From: Mark 1:40-45
The Curing of a Leper
 And a leper came to Him (Jesus), beseeching Him, and kneeling said to Him, "If You will, You can make me clean."  Moved with pity, He stretched out His hand and touched him, and said to him, "I will; be clean."  And immediately the leprosy left him, and he was made clean.  And He sternly charged him, and sent him away at once,  and said to him, "See that you say nothing to anyone; but go, show yourself to the priest, and offer for your cleansing what Moses commanded, for a proof to the people."  But he went out and began to talk freely about it, and spread the news, so that Jesus could no longer openly enter a town, but was out in the country; and people came to Him from every quarter.
40-44. Leprosy was seen as a punishment from God (cf. Numbers 12:10-15). The disappearance of the disease was regarded as one of the blessings of the messianic times (Isaiah 35:8; cf. Matthew 11:5; Luke 7:22). Because leprosy was contagious, the Law declared that lepers were impure and that they transmitted impurity to those who touched them and to places they entered. Therefore, they had to live apart (Numbers 5:2; 12:14ff) and to show that they were lepers by certain external signs. On the rite of purification, see the note on Matthew 8:4.
[The note on Matthew 8:4 states:
4. According to the Law of Moses (Leviticus 14), if a leper is cured of his disease, he should present himself to a priest, who will register the cure and give him a certificate which he needs to be reintegrated into the civil and religious life of Israel. Leviticus also prescribes the purifications and sacrifice he should offer. Jesus' instruction to the leper is, then, in keeping with the normal way of fulfilling what the laws laid down.]
The passage shows us the faithful and confident prayer of a man needing Jesus' help and begging Him for it, confident that, if Our Lord wishes, He can free him from the disease (cf. Matthew 8:2). "This man prostrated himself on the ground, as a sign of humility and shame, to teach each of us to be ashamed of the stains of his life. But shame should not prevent us from confessing: the leper showed his wound and begged for healing. If You will, he says, You can make me clean; that is, he recognized that the Lord had the power to cure him" (St. Bede, "In Marci Evangelium Expositio, in loc.").
On the discretion and prudence Jesus required regarding His person, see the note on Mark 1:34 and Matthew 9:30.
[The note on Mark 1:34 states:
34. Demons possess a supernatural type of knowledge and therefore they recognize Jesus as the Messiah (Mark 1:24). Through the people they possess they are able to publish this fact. But Our Lord, using His divine powers, orders them to be silent. On other occasions He also silences His disciples (Mark 8:30; 9:9), and He instructs people whom He has cured not to talk about their cure (Mark 1:4; 5:43; 7:36; 8:26). He may have acted in this way to educate the people away from a too human and political idea of the Messiah (Matthew 9:30). Therefore, He first awakens their interest by performing miracles and gradually, through His preaching, gives them a clearer understanding of the kind of Messiah He is.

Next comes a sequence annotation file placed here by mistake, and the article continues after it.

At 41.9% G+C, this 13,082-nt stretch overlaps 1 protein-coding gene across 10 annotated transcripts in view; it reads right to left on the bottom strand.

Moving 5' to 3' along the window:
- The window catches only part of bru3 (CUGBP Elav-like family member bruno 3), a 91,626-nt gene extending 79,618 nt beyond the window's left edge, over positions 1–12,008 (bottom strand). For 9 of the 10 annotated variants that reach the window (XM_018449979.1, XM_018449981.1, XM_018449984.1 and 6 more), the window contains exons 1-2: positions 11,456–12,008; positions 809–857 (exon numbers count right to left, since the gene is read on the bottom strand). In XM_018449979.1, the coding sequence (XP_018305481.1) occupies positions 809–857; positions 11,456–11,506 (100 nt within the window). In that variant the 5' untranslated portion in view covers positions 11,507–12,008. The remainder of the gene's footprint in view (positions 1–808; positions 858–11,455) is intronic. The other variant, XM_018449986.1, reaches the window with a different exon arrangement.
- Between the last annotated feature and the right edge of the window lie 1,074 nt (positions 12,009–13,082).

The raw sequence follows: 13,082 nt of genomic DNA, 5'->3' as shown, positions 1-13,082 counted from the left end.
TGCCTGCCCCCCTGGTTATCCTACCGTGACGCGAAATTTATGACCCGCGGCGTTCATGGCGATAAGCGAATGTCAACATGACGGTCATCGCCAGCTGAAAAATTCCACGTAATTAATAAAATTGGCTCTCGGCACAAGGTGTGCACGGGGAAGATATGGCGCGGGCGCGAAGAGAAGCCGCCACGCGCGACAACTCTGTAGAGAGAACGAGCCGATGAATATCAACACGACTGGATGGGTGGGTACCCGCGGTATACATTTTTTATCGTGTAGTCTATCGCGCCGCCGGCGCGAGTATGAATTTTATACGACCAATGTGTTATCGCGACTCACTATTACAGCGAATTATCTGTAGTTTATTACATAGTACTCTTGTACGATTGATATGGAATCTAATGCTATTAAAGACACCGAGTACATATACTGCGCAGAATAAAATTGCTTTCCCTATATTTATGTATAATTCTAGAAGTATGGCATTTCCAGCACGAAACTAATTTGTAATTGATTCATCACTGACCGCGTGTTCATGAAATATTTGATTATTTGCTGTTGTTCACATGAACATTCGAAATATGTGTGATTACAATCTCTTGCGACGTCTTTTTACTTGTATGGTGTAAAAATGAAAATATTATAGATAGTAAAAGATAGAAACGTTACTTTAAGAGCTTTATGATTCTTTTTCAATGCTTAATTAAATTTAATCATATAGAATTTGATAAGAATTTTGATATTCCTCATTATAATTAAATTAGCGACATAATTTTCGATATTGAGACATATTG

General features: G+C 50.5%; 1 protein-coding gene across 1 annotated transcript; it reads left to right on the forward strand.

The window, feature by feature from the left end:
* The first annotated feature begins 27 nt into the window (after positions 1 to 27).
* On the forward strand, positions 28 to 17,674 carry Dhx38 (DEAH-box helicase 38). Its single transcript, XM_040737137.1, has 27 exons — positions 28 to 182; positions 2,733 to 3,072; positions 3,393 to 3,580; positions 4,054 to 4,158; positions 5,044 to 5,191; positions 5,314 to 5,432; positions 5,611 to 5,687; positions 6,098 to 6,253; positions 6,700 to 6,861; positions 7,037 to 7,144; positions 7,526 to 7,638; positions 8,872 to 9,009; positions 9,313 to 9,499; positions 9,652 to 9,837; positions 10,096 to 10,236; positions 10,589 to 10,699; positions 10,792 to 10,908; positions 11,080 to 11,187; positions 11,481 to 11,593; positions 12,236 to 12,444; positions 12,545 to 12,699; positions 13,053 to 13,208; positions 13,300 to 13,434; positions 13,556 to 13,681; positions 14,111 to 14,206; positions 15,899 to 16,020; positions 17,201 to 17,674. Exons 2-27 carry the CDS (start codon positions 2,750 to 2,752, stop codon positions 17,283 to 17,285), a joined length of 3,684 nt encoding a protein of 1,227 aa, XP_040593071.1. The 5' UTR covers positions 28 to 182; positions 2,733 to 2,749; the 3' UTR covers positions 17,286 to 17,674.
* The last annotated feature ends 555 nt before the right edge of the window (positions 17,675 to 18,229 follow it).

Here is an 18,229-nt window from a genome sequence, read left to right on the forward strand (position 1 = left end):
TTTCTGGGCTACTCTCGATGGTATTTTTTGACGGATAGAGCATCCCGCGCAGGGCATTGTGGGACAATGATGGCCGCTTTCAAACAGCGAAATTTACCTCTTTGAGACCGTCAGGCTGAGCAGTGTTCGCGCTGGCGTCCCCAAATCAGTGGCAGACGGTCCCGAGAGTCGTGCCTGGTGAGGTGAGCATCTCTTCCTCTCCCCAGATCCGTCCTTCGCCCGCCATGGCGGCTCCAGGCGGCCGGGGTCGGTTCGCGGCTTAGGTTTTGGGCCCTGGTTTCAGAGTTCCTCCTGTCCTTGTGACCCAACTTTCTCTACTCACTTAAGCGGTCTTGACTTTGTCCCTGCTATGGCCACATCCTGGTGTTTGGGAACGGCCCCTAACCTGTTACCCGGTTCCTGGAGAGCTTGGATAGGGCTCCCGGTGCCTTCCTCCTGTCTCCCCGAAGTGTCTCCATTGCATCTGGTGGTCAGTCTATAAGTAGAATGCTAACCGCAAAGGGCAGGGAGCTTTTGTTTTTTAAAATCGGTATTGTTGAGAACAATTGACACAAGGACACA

Some Fathers of the Church point out that Jesus does not want to accept, in support of the truth, the testimony of him who is the father of lies.]
[The note on Matthew 9:30 states:
30. Why did our Lord not want them to publicize the miracle? Because His plan was to gradually manifest Himself as the Messiah, the Son of God. He did not want to anticipate events which would occur in their own good time; nor did He want the crowd to start hailing Him as Messiah King, because their notion of messiah was nationalistic, not a spiritual one. However, the crowd did in fact proclaim Him when he worked the miracles of the loaves and the fish (John 6:14-15): "When the people saw the sign which He had done, they said, `This is indeed the prophet who is to come into the world!' Perceiving then that they were about to come and take Him by force to make Him king, Jesus withdrew again to the hills by Himself."]
Source: "The Navarre Bible: Text and Commentaries". Biblical text taken from the Revised Standard Version and New Vulgate. Commentaries made by members of the Faculty of Theology of the University of Navarre, Spain. Published by Four Courts Press, Kill Lane, Blackrock, Co. Dublin, Ireland. Reprinted with permission from Four Courts Press and Scepter Publishers, the U.S. publisher.